Sessions is based on the Hip Hop ethos of creating something from nothing. Not all youth have the means to pay to learn to play an instrument or learn music theory, nor should they have to. If we give kids a basic understanding of how to make music, they can do it with very little resources. With arts funding being cut, this is done in a way that doesn’t require formal training.
Who are the youth who participate in your programming?
Resilient individuals. In spite of, and because of their experiences, our youth are strong individuals. We also try to get as many young women as we can. Many of the youth are coming from Miguel Contreras [Learning Complex], Roybal, Franklin High School, Inner City Arts. At one point we were doing programming with Middle-School students, some of whom came from neighboring Virgil Middle School.
Why do you see your work as so important today?
There are programs that do music education, but perhaps not with a focus on Hip Hop, though some do. Freestyle Fridays, our monthly concerts are a networking space for emerging artists. We have created a community space for people to be at and perform at, to showcase local thriving artists, and provide a performance outlet for students. (Each concert usually features a student)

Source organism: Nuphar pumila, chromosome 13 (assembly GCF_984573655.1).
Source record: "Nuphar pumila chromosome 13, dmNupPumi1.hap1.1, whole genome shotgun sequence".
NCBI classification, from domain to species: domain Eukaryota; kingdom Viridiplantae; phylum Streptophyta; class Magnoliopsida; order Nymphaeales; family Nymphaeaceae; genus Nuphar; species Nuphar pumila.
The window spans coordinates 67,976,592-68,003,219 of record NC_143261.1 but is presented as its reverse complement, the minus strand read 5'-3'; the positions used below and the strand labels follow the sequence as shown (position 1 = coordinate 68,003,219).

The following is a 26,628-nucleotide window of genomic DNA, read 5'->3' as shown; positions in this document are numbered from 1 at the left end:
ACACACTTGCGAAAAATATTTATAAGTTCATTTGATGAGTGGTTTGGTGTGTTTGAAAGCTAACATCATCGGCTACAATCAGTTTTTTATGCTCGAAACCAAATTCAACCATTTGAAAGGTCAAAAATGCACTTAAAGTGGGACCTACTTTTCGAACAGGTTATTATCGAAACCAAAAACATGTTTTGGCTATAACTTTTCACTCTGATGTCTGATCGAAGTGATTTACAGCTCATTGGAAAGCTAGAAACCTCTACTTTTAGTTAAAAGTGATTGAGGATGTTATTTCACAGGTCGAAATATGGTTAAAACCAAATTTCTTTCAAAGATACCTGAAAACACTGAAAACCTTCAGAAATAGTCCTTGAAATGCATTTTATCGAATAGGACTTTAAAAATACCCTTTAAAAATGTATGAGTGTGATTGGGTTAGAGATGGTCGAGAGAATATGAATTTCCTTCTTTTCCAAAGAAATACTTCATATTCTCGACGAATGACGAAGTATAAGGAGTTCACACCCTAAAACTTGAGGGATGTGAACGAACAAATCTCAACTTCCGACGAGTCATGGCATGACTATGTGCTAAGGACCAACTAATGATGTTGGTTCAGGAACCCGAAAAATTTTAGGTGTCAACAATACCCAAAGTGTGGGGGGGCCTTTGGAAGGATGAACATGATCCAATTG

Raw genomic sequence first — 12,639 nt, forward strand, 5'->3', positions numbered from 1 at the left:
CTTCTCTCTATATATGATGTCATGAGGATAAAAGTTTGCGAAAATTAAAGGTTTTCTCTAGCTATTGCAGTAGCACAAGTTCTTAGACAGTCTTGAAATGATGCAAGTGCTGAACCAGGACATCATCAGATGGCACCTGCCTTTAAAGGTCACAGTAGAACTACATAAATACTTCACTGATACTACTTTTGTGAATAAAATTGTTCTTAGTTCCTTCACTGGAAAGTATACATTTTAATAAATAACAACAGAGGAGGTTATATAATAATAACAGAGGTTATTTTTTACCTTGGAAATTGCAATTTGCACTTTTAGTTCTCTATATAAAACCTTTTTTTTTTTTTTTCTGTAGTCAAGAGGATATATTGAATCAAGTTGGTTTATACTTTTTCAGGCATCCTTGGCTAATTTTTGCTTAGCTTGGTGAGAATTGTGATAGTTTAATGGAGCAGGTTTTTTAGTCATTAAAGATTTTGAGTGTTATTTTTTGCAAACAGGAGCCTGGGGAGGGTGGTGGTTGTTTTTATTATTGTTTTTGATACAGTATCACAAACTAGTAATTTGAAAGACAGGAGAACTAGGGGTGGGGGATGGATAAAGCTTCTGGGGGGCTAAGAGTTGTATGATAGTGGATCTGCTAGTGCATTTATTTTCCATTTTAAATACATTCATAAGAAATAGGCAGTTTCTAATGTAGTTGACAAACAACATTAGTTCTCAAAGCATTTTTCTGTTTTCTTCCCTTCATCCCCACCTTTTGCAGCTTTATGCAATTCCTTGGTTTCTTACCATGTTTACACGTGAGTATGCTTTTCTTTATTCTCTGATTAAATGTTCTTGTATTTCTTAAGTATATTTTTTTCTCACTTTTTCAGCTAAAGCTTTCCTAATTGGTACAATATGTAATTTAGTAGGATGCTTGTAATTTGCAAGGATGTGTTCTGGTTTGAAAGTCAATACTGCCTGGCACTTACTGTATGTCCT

We treat each student as an artist, first and foremost, that just need a little bit of guidance and resources in order to create.
Why is Sessions an insurgent space?
It’s an environment in which youth of color learn how to think critically about the systemic inequities that exist in and around Los Angeles. We help students realize that can be agents of change through their art. These are youth challenging dominant culture in and outside their community— addressing issues of race, class, power (power imbalance), and the abuse of authority.
Check out their music at: www.sessionsla.com and in this short documentary.
 Abdollah, Tami. “LAUSD Funding Cut 75% in Five Years.” October 10, 2012. KPCC. http://www.scpr.org/blogs/education/2012/10/10/10421/lausd-arts-funding-cut-76-five-years/